When I was nineteen years old, I took off from home, went to Hollywood, and worked in the movies for a year of so.
–Molly Gloss - Falling from horses - c.2014
Free arc received via NetGalley
Bud Frazer left home when he was nineteen. For a few years he rode the rodeo circuit but then decided to head for Hollywood to play the part of a cowboy in the movies. He never wanted to be an actor, or a big star, but to play cowboy, to ride in the posse, that was what he hoped for.
On the long bus journey he met up with Lily Shaw. She was heading to Hollywood to make it as a screen writer. She wanted to write films, to make them mean something, to create a story that was actually about something rather than just a quick way of making the studio a buck or two.
But this is Bud’s story. Now, much later in life, after he has become an artist he is recollecting those few years when he made his living falling from horses.
But while that is the story Bud is telling, it is also the story of who he was at that time, of how he really was an angry young man. The reason for his anger is revealed over the course of the book, its certainly understandable. He’s a great character, with a wonderful voice. He is looking back over his life and so is now well aware of what an asshole he was at times. He sometimes wonders why Lily stayed friends with him, some of the things he said and did, but friends they remained and so parts of her story became tied up in his. Parts of her story he relates here, like how hard it was for a woman at that time, how she never thought she’d make a good wife and so decided early in life that that wasn’t what she was interested in. And how she was always the strong and practical person, even when she really wasn’t too sure of what was going on.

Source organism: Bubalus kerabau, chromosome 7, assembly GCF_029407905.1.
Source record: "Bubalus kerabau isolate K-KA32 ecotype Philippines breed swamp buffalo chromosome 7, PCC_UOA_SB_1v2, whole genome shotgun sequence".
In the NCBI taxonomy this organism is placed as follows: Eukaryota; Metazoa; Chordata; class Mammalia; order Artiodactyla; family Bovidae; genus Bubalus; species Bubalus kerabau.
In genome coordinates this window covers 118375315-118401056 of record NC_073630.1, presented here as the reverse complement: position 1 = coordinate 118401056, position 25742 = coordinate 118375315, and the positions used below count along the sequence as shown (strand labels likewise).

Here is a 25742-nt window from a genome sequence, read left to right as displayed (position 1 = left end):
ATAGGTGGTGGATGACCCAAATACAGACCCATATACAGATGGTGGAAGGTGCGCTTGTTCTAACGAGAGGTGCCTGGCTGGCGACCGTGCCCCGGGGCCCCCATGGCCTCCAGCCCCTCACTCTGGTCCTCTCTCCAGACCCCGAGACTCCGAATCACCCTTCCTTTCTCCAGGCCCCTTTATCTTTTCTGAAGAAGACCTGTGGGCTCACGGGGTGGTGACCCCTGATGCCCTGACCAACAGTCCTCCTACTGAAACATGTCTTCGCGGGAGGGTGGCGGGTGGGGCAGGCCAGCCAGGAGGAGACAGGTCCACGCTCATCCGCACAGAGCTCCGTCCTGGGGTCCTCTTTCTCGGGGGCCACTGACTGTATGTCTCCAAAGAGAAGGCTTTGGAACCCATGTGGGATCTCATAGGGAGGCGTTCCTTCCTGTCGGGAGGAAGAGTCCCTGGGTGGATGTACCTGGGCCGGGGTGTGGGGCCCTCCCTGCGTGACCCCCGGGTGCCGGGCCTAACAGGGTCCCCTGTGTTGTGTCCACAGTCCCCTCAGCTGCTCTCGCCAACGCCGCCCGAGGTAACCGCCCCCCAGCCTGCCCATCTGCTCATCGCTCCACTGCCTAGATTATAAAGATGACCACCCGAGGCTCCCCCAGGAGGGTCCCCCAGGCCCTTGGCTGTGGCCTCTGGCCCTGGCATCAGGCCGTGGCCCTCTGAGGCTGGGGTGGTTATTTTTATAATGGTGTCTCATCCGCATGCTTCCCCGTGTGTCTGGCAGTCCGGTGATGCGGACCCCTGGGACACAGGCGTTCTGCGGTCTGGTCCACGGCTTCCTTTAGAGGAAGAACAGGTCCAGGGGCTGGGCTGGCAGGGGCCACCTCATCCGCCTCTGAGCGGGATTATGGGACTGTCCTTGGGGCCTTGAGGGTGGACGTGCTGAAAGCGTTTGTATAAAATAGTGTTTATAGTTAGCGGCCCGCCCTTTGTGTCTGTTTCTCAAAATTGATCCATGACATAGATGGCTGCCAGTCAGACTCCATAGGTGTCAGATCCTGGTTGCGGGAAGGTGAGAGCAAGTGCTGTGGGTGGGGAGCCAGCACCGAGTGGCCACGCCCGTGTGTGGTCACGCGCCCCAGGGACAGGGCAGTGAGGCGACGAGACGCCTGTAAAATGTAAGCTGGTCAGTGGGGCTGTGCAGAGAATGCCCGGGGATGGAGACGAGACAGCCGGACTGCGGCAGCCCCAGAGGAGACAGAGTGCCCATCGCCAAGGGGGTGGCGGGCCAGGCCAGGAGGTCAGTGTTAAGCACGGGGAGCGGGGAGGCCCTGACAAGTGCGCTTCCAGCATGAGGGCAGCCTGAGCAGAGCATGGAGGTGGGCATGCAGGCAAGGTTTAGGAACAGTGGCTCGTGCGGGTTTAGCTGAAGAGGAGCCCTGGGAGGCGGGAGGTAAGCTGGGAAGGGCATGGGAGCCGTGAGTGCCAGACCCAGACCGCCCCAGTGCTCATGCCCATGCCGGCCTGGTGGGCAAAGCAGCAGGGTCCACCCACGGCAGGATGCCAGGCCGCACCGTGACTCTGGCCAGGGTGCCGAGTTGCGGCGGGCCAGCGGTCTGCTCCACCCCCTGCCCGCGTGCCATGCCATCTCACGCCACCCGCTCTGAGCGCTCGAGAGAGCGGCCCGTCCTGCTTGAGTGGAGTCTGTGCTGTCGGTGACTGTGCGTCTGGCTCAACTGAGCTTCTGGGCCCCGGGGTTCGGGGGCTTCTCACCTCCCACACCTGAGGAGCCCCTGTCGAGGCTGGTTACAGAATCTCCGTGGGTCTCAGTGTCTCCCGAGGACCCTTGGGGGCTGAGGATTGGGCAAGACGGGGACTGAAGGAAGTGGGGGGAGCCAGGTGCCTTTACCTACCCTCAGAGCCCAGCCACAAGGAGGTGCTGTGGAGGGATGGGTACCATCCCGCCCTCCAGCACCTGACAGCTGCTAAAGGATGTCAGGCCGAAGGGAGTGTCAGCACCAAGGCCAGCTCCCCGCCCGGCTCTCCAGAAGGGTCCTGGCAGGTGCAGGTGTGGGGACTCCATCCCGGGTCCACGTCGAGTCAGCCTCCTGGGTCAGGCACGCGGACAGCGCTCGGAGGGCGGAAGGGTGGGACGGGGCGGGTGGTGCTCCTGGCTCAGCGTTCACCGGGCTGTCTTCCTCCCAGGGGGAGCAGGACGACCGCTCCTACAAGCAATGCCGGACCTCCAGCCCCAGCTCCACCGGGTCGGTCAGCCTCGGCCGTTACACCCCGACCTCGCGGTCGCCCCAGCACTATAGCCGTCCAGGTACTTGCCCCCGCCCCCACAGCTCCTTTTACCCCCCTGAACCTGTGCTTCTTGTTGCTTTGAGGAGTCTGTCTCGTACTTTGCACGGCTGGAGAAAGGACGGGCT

And it is also the story of Hollywood in the late 1930s, when the golden age of the cowboy film was beginning to come to an end. When horses and men were cheap and the stunts were dangerous. When the hero always saved the day, and in many ways this book looks at what it is to be the hero, and how real life is never like the movies.
It’s a great book and I found it fascinating to read. It felt like a real autobiography, while of course it isn’t. It’s a novel and so Gloss can be, in a funny way, more real and more honest because this story is made up.
I loved it.